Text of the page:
There is one word that encapsulates the pilot of Ricky Gervais’ new show Derek, and it isn’t, as you might expect, “offensive”.
Instead it’s much worse: “disappointing”.
Even before it aired, Gervais’ show about a simple man called Derek who works in an old people’s home attracted criticism for making fun of the disabled – something that Gervais has been accused of quite a bit lately.
Gervais, obviously, vehemently denied that Derek was disabled. But that’s like making a cup of tea and trying to convince the world that it’s coffee because Derek, as portrayed by Gervais, is obviously handicapped. That’s not to say that it’s a cruel depiction – Derek is warm-hearted, loveable, and kind – but his portrayal lacks subtlety, to the point that it appears farcical.
Dustin Hoffman in Rain Man this is not, and it only highlights Gervais’ acting limitations. It isn’t offensive, but it also isn’t a million miles away from the kind of ignorant, wrist-slapping caricatures found in school playgrounds.
However, the real issue with Derek isn’t Gervais’ portrayal of the protagonist; its greatest crime is that it is, simply, dull.
The mockumentary format that Gervais pioneered in The Office has been done to death and, with the recent revival of the classic sitcom in the form of Miranda and Mrs Brown’s Boys, its use here just looks like creative laziness. There’s nothing here that The Office didn’t do first – and much, much better.
And therein lies the fundamental failure of Derek: as a comedy it isn’t very funny, and as a drama it isn’t very moving. Gervais has been able to deftly juggle comedy and drama in the past (Cemetery Junction springs immediately to mind), but Derek fails at striking either a humorous or weighty note.
What scant levity there is to be found here feels forced, and relies far too heavily on slapstick or the kind of rehashed “cringe” routines we already saw Gervais do – and again, much better – in Extras.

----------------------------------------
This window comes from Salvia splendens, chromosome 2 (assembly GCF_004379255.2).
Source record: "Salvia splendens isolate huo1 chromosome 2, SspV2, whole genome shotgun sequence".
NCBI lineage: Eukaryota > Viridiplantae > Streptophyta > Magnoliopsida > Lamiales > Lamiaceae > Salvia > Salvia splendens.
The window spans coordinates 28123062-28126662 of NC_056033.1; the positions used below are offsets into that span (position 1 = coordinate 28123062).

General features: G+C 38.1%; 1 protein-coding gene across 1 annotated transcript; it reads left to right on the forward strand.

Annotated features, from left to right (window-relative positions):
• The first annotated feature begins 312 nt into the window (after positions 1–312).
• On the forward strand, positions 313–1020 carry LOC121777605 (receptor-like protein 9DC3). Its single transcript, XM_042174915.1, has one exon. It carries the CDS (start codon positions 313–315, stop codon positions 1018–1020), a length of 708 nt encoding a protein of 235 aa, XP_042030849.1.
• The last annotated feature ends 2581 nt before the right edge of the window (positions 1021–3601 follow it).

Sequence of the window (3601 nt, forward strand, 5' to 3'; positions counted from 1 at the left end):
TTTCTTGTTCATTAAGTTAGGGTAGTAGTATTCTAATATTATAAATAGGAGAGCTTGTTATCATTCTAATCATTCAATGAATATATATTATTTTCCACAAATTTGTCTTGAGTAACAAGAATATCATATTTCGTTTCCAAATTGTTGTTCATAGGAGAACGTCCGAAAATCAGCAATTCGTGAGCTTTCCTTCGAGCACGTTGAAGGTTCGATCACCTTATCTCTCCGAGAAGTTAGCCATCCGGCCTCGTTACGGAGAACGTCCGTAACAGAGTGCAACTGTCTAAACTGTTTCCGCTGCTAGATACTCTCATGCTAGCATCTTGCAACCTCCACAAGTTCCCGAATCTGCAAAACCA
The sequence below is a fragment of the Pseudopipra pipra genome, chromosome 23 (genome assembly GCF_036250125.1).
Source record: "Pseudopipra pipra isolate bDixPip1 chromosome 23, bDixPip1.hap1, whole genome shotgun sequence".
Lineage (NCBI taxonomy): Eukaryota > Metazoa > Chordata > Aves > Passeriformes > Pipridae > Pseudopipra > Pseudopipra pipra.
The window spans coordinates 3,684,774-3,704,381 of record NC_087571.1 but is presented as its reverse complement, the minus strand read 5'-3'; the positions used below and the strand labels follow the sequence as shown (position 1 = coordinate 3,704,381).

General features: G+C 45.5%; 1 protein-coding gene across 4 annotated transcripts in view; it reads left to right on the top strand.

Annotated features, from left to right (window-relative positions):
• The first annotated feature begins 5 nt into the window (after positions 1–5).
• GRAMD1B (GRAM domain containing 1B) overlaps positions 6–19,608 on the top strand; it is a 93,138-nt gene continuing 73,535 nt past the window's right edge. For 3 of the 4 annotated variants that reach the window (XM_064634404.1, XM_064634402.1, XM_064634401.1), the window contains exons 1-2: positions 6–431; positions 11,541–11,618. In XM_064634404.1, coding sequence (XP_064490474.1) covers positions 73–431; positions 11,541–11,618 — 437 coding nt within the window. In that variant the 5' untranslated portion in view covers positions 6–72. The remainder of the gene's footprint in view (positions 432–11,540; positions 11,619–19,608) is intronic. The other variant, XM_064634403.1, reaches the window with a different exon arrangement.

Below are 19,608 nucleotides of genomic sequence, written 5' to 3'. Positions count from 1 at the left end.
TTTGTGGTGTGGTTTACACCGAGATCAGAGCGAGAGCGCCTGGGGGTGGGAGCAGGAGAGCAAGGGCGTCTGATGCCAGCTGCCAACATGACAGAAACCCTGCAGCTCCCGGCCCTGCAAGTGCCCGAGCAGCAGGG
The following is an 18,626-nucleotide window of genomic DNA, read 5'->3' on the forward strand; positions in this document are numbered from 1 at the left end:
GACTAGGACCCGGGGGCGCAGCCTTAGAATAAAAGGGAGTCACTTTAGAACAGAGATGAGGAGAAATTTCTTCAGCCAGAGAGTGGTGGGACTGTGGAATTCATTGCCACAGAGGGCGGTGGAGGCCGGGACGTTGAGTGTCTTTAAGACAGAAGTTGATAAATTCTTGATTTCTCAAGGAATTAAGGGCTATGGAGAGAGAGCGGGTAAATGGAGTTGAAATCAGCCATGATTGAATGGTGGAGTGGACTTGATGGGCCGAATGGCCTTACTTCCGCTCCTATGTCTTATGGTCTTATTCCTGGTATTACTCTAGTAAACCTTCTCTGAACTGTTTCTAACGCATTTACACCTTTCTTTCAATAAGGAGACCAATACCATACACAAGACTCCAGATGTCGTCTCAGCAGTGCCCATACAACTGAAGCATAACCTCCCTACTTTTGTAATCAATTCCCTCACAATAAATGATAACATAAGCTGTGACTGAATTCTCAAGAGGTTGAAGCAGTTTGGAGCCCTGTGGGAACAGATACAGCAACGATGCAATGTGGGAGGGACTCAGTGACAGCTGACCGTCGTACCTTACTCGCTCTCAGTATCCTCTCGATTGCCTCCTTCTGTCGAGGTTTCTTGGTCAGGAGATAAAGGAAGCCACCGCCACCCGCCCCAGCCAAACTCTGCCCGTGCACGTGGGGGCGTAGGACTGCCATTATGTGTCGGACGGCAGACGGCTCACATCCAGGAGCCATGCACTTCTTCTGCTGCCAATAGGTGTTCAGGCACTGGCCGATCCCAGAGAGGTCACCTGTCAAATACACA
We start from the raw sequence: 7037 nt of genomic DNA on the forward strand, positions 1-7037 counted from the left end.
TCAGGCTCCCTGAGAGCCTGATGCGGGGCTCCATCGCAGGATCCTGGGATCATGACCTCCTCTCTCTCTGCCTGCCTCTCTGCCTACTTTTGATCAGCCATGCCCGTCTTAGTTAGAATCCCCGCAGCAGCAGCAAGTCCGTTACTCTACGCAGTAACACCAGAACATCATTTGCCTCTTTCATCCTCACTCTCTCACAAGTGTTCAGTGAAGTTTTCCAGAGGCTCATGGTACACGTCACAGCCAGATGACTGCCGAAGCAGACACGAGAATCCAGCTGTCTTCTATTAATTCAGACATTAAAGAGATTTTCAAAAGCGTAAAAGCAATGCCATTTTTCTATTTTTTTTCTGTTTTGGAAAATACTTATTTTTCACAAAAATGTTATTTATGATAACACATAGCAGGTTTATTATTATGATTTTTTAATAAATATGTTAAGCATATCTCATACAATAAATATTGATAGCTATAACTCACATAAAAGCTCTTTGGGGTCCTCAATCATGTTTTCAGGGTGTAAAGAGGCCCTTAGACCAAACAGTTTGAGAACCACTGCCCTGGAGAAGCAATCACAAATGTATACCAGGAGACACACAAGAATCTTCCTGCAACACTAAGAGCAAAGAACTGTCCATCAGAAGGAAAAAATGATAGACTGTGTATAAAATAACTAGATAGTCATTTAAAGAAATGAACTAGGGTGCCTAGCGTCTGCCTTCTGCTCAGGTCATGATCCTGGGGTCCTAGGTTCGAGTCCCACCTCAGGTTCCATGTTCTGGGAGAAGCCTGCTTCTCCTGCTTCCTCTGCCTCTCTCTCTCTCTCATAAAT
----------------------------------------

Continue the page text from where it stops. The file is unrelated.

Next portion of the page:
Even Karl Pilkington, who is never anything less than hilarious, puts in a dud performance as Derek’s best mate Dougie. Whilst they may be radio dynamite, Pilkington and Gervais have absolutely no on-screen chemistry and Karl’s delivery of Gervais’ poorly-written lines is just embarrassing.
The drama is equally as contrived, relying on cheap tricks and emotional blackmail. We are simply told what to feel, and that’s just lazy writing. You can set any kind of video footage to the melancholic sounds of Ludovico Einaudi and make it appear poignant, sad, and intrinsically meaningful, but that doesn’t necessarily make it so.
Moreover, the characters are two-dimensional stereotypes. Kerry Godliman’s Hannah is just a straight cut-and-paste of Gervais’ previous women, and that archetype – just like the mockumentary format – is starting to show its age.
Ricky Gervais’ work over the past few years has dwindled in quality, and Derek might be the worst of the bunch. There was certainly potential, but perhaps what Gervais really needed was someone to bounce his ideas off. I’m beginning to suspect that Stephen Merchant was the real mastermind behind the success of The Office and Extras.